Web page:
Veteran Had Weapons, Drugs with Him When Shot at Shaw Air Force Base, FBI Says

For the fifth time since May, Shaw Air Force Base is mourning the death of one of its airmen. (U.S. Air Force/Staff Sgt. Kenny Holston)
For the fifth time since May, Shaw Air Force Base is mourning the death of one of its airmen. (U.S. Air Force/Staff Sgt. Kenny Holston)

The man who was shot at Shaw Air Force Base, South Carolina, last week is a retired veteran, according to an affidavit shared by the FBI.

Angelo Jerome Brown was in possession of weapons and a substance believed to be crack cocaine and has been charged with multiple crimes, FBI Special Agent Kevin Conroy said in the affidavit.

The Air Force originally said that Brown "illegally gained access" to the base on Friday, but the affidavit clarified the incident. As a veteran, Brown had access to Shaw Air Force Base, "as long as he submitted to the rules and regulations allowing entrance."

After showing his identification to the guard at the main entrance to the base in Sumter, Brown began making a "rapid utterance in an aggressive tone," the guard said, and Brown mentioned sex slave trafficking and kid sex slaves and told the guard that he was "laced," according to the affidavit.

The guard convinced Brown to pull off into a parking lot, but while the guard waited for a supervisor, the veteran got angry and threatened to drive away, while saying he had "a knife and BB gun in the car," Conroy said.

Brown ultimately pulled away and smashed through the gate, and was able to get through before guards could activate another barrier, according to the affidavit.

More officers converged on Brown's vehicle, prompting the veteran to again pull over, Conroy said.

Once stopped, Brown got out of his vehicle and yelled at the officers and threw the key fob from the vehicle before getting back in the vehicle, backing up and hitting an officer with a door, according to the affidavit.

The collision caused the officer to fall down, but he did not sustain injuries, Conroy said.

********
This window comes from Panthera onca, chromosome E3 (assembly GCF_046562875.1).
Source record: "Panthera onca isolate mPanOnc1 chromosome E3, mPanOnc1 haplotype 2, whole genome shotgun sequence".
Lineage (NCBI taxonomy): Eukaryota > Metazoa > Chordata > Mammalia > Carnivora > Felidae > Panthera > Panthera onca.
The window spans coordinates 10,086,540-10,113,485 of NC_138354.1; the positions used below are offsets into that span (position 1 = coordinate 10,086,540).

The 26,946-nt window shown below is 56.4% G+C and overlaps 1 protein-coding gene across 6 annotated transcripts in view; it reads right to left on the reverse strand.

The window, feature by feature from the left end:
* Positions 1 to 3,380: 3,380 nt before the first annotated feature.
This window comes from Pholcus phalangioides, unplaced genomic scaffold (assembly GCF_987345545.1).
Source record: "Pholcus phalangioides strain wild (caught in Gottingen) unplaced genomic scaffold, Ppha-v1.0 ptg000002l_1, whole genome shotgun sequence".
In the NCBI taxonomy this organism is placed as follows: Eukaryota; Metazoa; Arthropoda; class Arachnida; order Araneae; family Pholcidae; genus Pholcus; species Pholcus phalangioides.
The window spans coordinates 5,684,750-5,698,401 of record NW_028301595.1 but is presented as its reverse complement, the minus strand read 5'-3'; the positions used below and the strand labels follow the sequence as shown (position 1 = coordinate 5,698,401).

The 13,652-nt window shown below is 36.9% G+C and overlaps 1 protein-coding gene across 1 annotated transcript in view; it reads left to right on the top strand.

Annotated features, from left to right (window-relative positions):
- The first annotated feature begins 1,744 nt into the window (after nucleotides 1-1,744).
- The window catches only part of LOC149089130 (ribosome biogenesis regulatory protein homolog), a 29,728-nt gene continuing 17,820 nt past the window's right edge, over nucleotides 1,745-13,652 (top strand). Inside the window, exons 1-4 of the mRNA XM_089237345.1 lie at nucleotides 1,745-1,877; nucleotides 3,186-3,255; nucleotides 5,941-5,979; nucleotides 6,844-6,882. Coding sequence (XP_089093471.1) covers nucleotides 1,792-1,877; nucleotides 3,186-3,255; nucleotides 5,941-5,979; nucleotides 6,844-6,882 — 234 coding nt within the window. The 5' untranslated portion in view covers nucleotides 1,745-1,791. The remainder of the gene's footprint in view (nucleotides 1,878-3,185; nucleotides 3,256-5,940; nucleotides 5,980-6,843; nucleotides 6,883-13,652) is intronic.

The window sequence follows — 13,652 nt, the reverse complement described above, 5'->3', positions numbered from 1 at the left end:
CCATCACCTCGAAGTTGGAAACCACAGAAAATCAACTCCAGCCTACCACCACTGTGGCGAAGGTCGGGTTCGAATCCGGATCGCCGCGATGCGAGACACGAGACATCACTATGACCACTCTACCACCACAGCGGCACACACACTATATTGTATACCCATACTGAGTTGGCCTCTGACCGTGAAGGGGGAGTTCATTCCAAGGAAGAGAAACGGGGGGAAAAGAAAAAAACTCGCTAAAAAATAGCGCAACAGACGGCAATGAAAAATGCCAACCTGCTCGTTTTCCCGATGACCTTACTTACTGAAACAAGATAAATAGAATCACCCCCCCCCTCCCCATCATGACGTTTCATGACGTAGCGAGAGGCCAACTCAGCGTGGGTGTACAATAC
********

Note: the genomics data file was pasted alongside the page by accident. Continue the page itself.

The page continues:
Brown continued to drive away but the vehicle soon shut off when it was not in range of the fob, according to the affidavit. With officers taking cover around the vehicle, Brown got out again, walked to the rear of the car and pulled what appeared to be a firearm that officers said they thought was a rifle, according to Conroy.

Initially Brown did not point the rifle at the officers, but he disobeyed their commands to drop the weapon as he continued making statements about sex trafficking and girls, Conroy said. While guards waited for a negotiator to come to the scene, Brown pointed the rifle at the officers, prompting them to open fire at Brown, according to the affidavit.

The officers immediately rendered aid to Brown as he told them that he didn't want help and that he wanted to die, then telling the officers they needed to "get them girls from Columbia," Conroy said.

Brown also threatened to take a gun from one of the officers and shoot him with it, although he made no physical attempt to do so, and told an officer that "if he gets his hands on another weapon, he was coming back for them," according to the affidavit.

"Our security forces personnel are trained to respond to a variety of situations to ensure the safety of our personnel and assets," Col. Kristoffer Smith, 20th Fighter Wing commander, said in a statement posted on Shaw's website Friday.

No other injuries were reported.

While Brown, who was in stable condition, was taken to a hospital in Richland County, FBI agents responded to the scene and processed evidence, Conroy said.

Agents determined the rifle "was a black pellet gun and that it did not fit the definition of a working firearm," according to the affidavit.

Brown was also in possession of a knife with a blade measuring 6½ inches, and inside the vehicle agents found a rock-like substance believed to be crack, but it was not field-tested at the scene, Conroy said. Both the pellet rifle and knife were considered to be a "dangerous weapon," according to the affidavit.

Brown is facing federal charges for failure to stop for blue lights (second offense), second-degree assault and battery, assault on federal officers, entering military property, and possession of a dangerous weapon in a federal facility, according to the affidavit.

"There is no indication that this isolated incident is related to terrorism or any other violent extremism, and there is no threat to the general public," according to the FBI, which was assisted by the Air Force Office of Special Investigations.

Shaw Air Force Base is home to 8,200 active duty military members and 1,200 civilian employees.

Following the incident, investigators spoke with Brown's sister, who told them that Brown asked her for her gun, but she said no because she knew that he was a convicted felon and not allowed to have a firearm, according to the affidavit.

The 54-year-old has a criminal record dating to 1995 that includes multiple convictions, including pleading guilty to a criminal domestic violence charge in 2014, Richland County court records show.

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